Speak to our hearts and strengthen our wills, O God, that we may serve you today and always – Amen
Poor Jesus. There he was, full of the Holy Spirit, fresh off of being baptized by John the Baptist, being told he was God’s own beloved Son with whom God was well pleased – presumably, Jesus was pretty happy at this point. And then, as we hear in today’s Gospel, shortly after his baptism, the Spirit leads him, not beside those peaceful streams of still water we know about from the 23rd Psalm, but rather into wilderness, where Satan confronts him. Talk about your highs and lows.
As we began our Lenten journey with our observance of Ash Wednesday this past week, Martha reminded us that we are invited to enter into a wilderness of sorts, to join Jesus in the desert for the 40 days of this Church season through our own spiritual journey. To have a Holy Lent. This Lenten journey that we are invited to take with Jesus, is often a time full of highs and lows — a time filled with contrition and regret, as well as reconciliation and the joy of being members of Christ’s body and inheritors of God’s Kingdom – a time of reflection, prayer, quietness and preparation in anticipation of a beginning, of new life at Easter.
Lent is a time filled with both … penitential and baptismal themes.
Today’s Gospel certainly is centered around those penitential and baptismal themes as Jesus deals with the temptations put before him, (and there were doubtless more than three but) especially the three temptations we hear about in some detail in Luke and Matthew. I suspect most of us here this morning have heard this Gospel frequently over the years with lots and lots of good commentary. Some of that commentary may have centered on the three temptations as promises to Jesus by Satan of possessions, power, and protection — or perhaps you see them as temptations appealing to his physical nature, intellectual nature and spiritual nature – the body, mind and soul. Whole sermons have been written and preached about any one of those interpretations about Jesus being tempted and his responses – in fact, I wrote one of those sermons for this morning.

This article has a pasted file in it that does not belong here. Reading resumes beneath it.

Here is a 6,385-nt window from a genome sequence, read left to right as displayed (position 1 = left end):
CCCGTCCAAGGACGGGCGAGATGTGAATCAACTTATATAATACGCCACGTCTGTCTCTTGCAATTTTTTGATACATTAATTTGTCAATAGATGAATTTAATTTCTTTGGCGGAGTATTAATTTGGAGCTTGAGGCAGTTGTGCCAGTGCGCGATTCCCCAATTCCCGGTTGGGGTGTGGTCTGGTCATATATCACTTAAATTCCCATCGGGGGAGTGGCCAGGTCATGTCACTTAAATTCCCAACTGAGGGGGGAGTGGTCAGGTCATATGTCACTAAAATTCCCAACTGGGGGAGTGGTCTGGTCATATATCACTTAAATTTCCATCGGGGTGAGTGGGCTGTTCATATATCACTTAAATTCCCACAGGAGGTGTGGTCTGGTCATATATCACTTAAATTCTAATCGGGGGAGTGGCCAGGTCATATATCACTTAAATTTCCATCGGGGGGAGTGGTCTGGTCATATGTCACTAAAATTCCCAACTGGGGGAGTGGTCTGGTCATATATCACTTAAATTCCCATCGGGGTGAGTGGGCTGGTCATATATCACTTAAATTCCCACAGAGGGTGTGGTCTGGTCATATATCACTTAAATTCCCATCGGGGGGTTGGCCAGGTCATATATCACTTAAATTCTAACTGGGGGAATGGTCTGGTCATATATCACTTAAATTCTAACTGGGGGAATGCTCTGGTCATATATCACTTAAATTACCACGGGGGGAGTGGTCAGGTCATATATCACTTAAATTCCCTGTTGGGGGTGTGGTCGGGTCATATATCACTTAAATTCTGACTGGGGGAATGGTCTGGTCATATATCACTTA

However, I put it away because I want to focus on something else from the Gospel. What I want to focus on this morning is – why? I struggled with the question of why Jesus had to go through this time of wilderness. He is after all Jesus, Son of God, part of the Trinity. Moreover, even though he is probably not fully aware of everything that means yet, he knows by now that he is destined.
I believe The Spirit leads him into wilderness because now he needs to get Ready. Get ready to Start. To start and to begin his public ministry and he needs to sort through a few things. Because even as that ministry would be full of joy and love, it also would be full of pain and many trials – culminating in his crucifixion.